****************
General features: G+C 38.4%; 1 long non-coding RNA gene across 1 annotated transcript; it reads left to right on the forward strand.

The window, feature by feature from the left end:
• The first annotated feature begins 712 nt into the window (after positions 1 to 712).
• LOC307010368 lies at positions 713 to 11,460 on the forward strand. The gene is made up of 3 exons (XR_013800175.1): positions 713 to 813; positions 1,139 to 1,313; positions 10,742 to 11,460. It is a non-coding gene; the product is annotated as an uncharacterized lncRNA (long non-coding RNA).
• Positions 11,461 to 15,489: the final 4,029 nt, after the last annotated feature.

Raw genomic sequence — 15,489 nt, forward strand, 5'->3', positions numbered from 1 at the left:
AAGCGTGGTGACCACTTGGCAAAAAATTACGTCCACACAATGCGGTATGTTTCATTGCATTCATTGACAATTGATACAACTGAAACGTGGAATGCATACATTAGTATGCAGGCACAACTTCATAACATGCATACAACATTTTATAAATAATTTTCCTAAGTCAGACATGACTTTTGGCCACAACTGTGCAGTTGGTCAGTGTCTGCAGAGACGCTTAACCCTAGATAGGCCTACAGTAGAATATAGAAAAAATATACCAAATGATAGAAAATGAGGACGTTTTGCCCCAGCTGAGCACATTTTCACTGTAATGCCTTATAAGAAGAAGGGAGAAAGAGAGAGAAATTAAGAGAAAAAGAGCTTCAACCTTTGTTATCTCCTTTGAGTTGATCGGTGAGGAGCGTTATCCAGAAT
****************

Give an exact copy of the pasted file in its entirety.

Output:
General features: G+C 38.4%; 1 long non-coding RNA gene across 1 annotated transcript; it reads left to right on the forward strand.

The window, feature by feature from the left end:
• The first annotated feature begins 712 nt into the window (after positions 1 to 712).
• LOC307010368 lies at positions 713 to 11,460 on the forward strand. The gene is made up of 3 exons (XR_013800175.1): positions 713 to 813; positions 1,139 to 1,313; positions 10,742 to 11,460. It is a non-coding gene; the product is annotated as an uncharacterized lncRNA (long non-coding RNA).
• Positions 11,461 to 15,489: the final 4,029 nt, after the last annotated feature.

Raw genomic sequence — 15,489 nt, forward strand, 5'->3', positions numbered from 1 at the left:
AAGCGTGGTGACCACTTGGCAAAAAATTACGTCCACACAATGCGGTATGTTTCATTGCATTCATTGACAATTGATACAACTGAAACGTGGAATGCATACATTAGTATGCAGGCACAACTTCATAACATGCATACAACATTTTATAAATAATTTTCCTAAGTCAGACATGACTTTTGGCCACAACTGTGCAGTTGGTCAGTGTCTGCAGAGACGCTTAACCCTAGATAGGCCTACAGTAGAATATAGAAAAAATATACCAAATGATAGAAAATGAGGACGTTTTGCCCCAGCTGAGCACATTTTCACTGTAATGCCTTATAAGAAGAAGGGAGAAAGAGAGAGAAATTAAGAGAAAAAGAGCTTCAACCTTTGTTATCTCCTTTGAGTTGATCGGTGAGGAGCGTTATCCAGAAT